Written by Abel Gomez, Opex Academy
Published November 4, 2014
Nowadays, a large number of companies are establishing principles of excellence as the path for their companies. Every day companies from various types of industry call me and ask to join all those who have taken the path of enterprise excellence based on principles. Although many have understood that such principles are the basis of competitive organizations, many still battle as to how to interpret them on a daily basis. It is not that simple for them to define what the application of the principles looks like on the floor – at the gemba – where things happen every day.
Although little-by-little companies understand the importance of involving and committing every member of the organization to create the golden dream of sustainable continuous improvement, there are still many concepts that are hard to understand and translate in simple and accessible terms – even among CEOs to whom the new era of excellence based on principles is not a common theme. In fact, many mistake the path to excellence for tools and systems that are totally misaligned from the true goal. So often, this misalignment creates situations that go against principles – particularly seeking perfection.
It is exactly this principle, Seek Perfection, that is one of the most complex to define. I believe this is because the behavior and actions derived from this concept are manifest in such a natural and totally genuine way. People develop a sense of hunger and urgency to act upon identifying and eliminating waste and it spreads to all those who visit their workplaces. It is not common to find companies whose employees are constantly seeking new ways and better ways to do their job thinking, continuously improving as if it were part of their DNA.
However, as complicated as it may seem, generating the behaviors behind the principle of seeking for perfection is really much simpler. There are systems that can make organizations experience incredible changes as long as they are designed and integrated with the appropriate tools. One of the most common denominators of employees is the fact that they work out of necessity. Generally speaking, employees only view work as a medium – a means to meet their individual needs. Outside of work, each individual seeks progress and looks for ways to better his or her income and reduce monthly expenses such as water, electric, gas bills, etc. Employees do this by creating their own systems and tools. So, why not, as a company, take advantage and use this level of intelligence and ability where people identify waste and eliminate it? As companies, we can and must create environments with systems that invite, encourage and empower them to use these abilities that they already inherently have.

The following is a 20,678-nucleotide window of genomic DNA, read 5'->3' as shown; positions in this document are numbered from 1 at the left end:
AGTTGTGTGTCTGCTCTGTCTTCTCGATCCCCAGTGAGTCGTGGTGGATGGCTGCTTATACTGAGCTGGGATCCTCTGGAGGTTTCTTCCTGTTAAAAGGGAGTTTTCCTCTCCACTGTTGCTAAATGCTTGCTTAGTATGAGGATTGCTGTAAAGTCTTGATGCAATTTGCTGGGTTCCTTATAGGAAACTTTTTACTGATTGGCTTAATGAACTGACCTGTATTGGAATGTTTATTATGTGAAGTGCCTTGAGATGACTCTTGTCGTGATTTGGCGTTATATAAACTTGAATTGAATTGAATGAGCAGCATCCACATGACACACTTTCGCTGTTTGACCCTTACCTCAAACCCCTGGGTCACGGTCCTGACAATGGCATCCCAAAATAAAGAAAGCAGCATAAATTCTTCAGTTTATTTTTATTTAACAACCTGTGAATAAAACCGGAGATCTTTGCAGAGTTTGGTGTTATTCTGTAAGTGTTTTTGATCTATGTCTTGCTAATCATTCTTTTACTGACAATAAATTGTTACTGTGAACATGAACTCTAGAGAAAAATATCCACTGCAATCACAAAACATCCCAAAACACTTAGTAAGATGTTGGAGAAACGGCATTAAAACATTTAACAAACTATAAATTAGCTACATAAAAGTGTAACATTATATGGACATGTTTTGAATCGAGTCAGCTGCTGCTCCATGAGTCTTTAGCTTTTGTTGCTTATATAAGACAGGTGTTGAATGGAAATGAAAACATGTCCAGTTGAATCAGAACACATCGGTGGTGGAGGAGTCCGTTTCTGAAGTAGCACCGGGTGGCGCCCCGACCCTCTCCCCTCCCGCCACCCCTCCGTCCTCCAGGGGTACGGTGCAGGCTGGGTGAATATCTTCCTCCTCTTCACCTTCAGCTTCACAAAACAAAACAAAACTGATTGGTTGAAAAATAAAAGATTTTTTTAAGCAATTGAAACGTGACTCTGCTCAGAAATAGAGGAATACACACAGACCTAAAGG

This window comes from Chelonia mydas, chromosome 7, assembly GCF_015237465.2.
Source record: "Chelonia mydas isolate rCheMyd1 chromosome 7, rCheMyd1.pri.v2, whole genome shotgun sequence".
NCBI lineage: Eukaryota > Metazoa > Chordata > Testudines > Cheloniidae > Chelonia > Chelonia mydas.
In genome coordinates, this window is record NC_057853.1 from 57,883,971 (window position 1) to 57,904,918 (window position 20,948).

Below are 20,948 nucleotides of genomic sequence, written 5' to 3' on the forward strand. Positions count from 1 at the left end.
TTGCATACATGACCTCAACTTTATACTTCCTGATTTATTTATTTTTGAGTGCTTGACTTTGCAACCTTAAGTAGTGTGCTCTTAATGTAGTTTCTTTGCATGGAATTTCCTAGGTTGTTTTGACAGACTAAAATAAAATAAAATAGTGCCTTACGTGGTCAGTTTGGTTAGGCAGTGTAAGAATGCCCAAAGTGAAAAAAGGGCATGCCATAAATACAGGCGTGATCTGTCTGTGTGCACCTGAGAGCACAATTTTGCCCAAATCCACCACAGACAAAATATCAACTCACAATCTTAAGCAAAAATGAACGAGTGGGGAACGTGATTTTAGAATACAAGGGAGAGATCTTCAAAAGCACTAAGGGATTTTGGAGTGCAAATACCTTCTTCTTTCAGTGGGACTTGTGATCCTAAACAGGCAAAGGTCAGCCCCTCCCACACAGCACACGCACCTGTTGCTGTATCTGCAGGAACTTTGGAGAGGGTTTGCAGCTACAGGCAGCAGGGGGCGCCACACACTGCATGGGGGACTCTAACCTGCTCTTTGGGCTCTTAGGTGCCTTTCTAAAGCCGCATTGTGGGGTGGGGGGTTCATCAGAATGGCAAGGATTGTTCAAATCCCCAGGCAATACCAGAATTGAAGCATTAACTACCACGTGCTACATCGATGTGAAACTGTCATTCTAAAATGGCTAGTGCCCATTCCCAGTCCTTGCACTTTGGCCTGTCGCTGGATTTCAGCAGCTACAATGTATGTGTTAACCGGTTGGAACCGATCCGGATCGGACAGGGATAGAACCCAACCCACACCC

I am proud to say that I advise a group of companies in Mexico, with Mexican capital, on their path to excellence. We have, as a group, created a unique and original system in which approximately 1,300 employees from the organization generate at least 100 possible areas of opportunity in a natural way, where the main actors are the associates. Everyday you may enter a meeting at the beginning and end of their shifts and observe how naturally and genuinely they identify and eliminate waste. The passion this group of over 1,000 operatives shows is contagious. Their behavior is naturally integrated in the principle of Seek Perfection. To stop this stampede of ideas and actions would practically be suicide – an impossible mission.
It is all a matter of knowing our people and designing systems that generate the ideal behavior. Only then can we achieve true enterprise excellence.
M.A. Abel Gómez Medina, Founder of Opex Academy
Abel Gómez is an industrial engineer with a masters in business administration specializing in marketing and sales. He is currently the senior director for the ALFRA-OPEX ACADEMY Partnership. He is certified as a business coach for high-ranking executives and a Shingo Institute Certified Facilitator. With over 20 years’ experience in the industry he has helped many companies achieve enterprise excellence.